With cooler weather settling in and even colder temperatures on their way, we could all use a little internal heat, right? What better way to feel a warm glow rise over you and dispel the chill from your bones than with good foods and specially-chosen warming spices.
Some spices are known to have a warming effect, while other have more of a cooling effect–think about the cool, refreshing taste of mint versus the spicy, warming sensation from ginger…
Traditional Chinese Medicine has categorized every conceivable materia medica (herb) according to whether its warming or cooling (or neutral). In fact, a number of commonly used kitchen spices have been noted for their warming or cooling properties.
With winter on its way, think about using some of these warming spices in your next meal.
Cinnamon – Try adding cinnamon to coffee, desserts, yogurt, cereal, on chicken, or even just boiling it into a tea-like infusion. Cinnamon is also good for balancing the release of insulin when consumed with sweet foods, hence its traditional use in a lot of dessert recipes.
Ginger – One on the most popular Asian spices, ginger can used in sweet or savory dishes, depending on what its combined with: try it in stirfry, soup, boiling into an infusion, or a dessert like carrot cake. The dried form of ginger is more intensely warming than fresh.
Pepper – Not surprisingly, pepper is an intensely warming spice. To really turn up the heat, try Sichuan peppercorn, which are so extreme, they have a numbing effect. Note: white pepper is more neutral than warming.
Cardamon – Cardamon, either pods cooked whole then strained out, or seeds, are warming and are popular in India and Middle Eastern dishes. Pods can be tossed in when cooking rice, seeds are popular in many Central Asian and Indian dishes, and ground cardamon is a nice spiced addition to coffee or desserts.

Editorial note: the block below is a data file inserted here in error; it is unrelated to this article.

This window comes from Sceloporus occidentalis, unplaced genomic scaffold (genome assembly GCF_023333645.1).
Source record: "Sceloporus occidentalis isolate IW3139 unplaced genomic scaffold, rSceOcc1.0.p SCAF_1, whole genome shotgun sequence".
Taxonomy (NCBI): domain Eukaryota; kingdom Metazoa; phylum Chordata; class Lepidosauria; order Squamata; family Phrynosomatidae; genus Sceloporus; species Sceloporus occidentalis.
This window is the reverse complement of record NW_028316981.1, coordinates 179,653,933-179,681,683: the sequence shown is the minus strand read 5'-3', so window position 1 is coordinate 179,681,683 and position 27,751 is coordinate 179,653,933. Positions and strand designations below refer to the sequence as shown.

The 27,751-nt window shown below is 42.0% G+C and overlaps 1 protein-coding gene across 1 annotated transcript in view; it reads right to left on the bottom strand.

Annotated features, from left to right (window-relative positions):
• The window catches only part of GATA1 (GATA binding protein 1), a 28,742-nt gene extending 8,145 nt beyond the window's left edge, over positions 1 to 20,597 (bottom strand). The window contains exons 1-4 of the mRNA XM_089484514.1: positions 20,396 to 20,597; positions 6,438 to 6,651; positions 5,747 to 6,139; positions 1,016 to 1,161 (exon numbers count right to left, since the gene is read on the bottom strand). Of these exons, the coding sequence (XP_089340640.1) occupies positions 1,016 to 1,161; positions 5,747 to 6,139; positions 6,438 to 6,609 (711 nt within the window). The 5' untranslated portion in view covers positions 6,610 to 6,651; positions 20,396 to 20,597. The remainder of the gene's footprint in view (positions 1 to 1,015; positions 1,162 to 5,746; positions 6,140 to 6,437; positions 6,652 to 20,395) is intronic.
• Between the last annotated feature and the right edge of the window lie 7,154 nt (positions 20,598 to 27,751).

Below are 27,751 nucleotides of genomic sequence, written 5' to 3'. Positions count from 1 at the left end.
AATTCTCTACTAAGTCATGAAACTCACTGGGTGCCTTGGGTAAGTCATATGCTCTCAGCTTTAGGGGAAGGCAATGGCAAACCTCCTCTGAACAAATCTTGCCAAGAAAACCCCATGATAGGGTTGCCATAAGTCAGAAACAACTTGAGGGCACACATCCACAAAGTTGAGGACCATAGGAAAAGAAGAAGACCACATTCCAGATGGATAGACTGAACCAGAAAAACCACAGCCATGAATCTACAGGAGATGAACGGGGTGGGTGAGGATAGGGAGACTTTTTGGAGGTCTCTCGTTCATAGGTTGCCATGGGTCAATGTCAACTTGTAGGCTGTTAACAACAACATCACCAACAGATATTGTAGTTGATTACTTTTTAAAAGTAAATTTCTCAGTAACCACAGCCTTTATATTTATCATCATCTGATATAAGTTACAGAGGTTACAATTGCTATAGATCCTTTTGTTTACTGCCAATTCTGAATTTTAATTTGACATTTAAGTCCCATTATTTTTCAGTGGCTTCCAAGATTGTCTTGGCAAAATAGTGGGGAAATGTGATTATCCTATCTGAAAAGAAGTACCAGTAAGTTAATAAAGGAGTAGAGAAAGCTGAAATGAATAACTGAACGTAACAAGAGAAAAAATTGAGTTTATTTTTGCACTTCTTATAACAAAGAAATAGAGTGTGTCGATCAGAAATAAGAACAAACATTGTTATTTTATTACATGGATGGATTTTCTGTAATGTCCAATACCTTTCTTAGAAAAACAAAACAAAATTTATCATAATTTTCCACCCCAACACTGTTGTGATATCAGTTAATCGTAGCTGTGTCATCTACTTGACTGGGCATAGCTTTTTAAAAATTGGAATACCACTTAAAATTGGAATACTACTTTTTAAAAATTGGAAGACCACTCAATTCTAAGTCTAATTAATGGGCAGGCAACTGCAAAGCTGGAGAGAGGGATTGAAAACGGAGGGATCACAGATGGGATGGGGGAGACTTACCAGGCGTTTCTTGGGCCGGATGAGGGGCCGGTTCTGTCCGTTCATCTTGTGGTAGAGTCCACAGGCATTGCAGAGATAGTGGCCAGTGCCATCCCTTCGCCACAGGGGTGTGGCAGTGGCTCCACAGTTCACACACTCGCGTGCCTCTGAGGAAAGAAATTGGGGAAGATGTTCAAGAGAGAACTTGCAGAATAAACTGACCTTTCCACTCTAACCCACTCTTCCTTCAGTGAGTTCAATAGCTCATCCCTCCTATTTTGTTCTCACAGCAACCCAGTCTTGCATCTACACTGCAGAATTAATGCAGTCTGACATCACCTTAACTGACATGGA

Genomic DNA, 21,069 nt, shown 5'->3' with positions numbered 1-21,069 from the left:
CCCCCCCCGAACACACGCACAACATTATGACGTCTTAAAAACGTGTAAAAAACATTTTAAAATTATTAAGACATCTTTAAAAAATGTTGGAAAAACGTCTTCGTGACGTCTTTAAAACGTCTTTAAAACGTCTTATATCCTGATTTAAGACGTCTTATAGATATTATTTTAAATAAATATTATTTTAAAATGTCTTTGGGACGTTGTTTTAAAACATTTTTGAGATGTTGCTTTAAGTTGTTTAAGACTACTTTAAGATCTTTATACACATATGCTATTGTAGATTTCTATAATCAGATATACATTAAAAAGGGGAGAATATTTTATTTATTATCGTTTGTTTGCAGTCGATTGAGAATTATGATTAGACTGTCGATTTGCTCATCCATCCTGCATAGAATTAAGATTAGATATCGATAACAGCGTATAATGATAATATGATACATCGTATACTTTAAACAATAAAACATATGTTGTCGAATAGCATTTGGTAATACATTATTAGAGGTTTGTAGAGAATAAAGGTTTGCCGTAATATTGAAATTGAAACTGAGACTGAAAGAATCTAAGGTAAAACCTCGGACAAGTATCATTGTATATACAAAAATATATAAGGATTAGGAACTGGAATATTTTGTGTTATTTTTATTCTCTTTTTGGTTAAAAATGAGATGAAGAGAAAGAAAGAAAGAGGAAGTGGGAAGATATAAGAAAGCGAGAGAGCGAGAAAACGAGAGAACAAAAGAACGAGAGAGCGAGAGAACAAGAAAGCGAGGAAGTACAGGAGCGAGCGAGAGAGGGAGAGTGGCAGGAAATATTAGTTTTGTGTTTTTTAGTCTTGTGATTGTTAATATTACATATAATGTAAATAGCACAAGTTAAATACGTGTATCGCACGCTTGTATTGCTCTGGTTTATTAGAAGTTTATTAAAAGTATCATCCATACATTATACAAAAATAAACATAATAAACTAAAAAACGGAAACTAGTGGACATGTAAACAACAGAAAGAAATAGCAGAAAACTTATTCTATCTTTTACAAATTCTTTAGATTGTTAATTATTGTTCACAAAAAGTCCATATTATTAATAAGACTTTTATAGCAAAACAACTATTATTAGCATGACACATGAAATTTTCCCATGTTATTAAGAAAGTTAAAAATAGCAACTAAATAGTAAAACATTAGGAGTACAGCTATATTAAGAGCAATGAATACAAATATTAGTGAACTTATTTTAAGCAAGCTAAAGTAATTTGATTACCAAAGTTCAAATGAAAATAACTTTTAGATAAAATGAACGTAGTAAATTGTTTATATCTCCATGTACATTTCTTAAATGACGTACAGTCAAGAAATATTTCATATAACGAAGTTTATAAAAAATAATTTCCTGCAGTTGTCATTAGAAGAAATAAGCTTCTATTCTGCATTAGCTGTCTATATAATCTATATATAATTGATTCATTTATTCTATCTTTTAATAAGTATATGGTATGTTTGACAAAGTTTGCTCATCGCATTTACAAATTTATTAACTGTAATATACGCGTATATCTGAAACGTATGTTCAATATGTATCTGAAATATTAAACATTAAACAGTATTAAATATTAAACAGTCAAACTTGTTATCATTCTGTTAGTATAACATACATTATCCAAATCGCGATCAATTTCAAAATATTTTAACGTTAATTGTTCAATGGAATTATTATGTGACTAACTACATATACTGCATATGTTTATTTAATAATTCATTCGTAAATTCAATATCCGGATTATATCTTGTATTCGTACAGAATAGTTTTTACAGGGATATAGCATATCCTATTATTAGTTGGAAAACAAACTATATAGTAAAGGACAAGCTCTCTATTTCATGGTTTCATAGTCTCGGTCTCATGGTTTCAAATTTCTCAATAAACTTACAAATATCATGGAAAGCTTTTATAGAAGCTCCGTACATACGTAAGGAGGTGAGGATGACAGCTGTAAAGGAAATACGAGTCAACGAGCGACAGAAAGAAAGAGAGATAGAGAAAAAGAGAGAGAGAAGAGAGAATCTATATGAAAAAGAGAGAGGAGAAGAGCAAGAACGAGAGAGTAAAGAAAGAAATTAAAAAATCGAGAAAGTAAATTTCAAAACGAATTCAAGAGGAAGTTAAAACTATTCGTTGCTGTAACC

Fennel – Fennel seeds, besides being warming, are also effective in aiding digestion, reducing bloating, and refreshing the breath. You’ll recognize them by their licorice taste.
Clove – Popular in African and Middle Eastern cuisine, whole cloves can be added to rice or legume dishes (then strained out) or ground clove is often called for in dessert recipes.
Safflower – The more affordable cousin of Saffron, safflower is also a good way to add some warming properties to dishes; try it in Spanish or North African dishes.
Galangal (Turmeric) – Besides being warming and encouraging blood circulation, turmeric is an incredible anti-inflammatory. For people who tend to get seasonal arthritis (due to cold and damp), adding more turmeric to your diet is essential in this season. Try Indian food, curry, or turmeric “tea.”
With your next meal, think about adding a few pinches of these spices into your soup, stew, curry, bone broth, or even dessert for their warming properties, and appreciate their many other health benefits, as well.
Coming up soon, warming teas and drinks…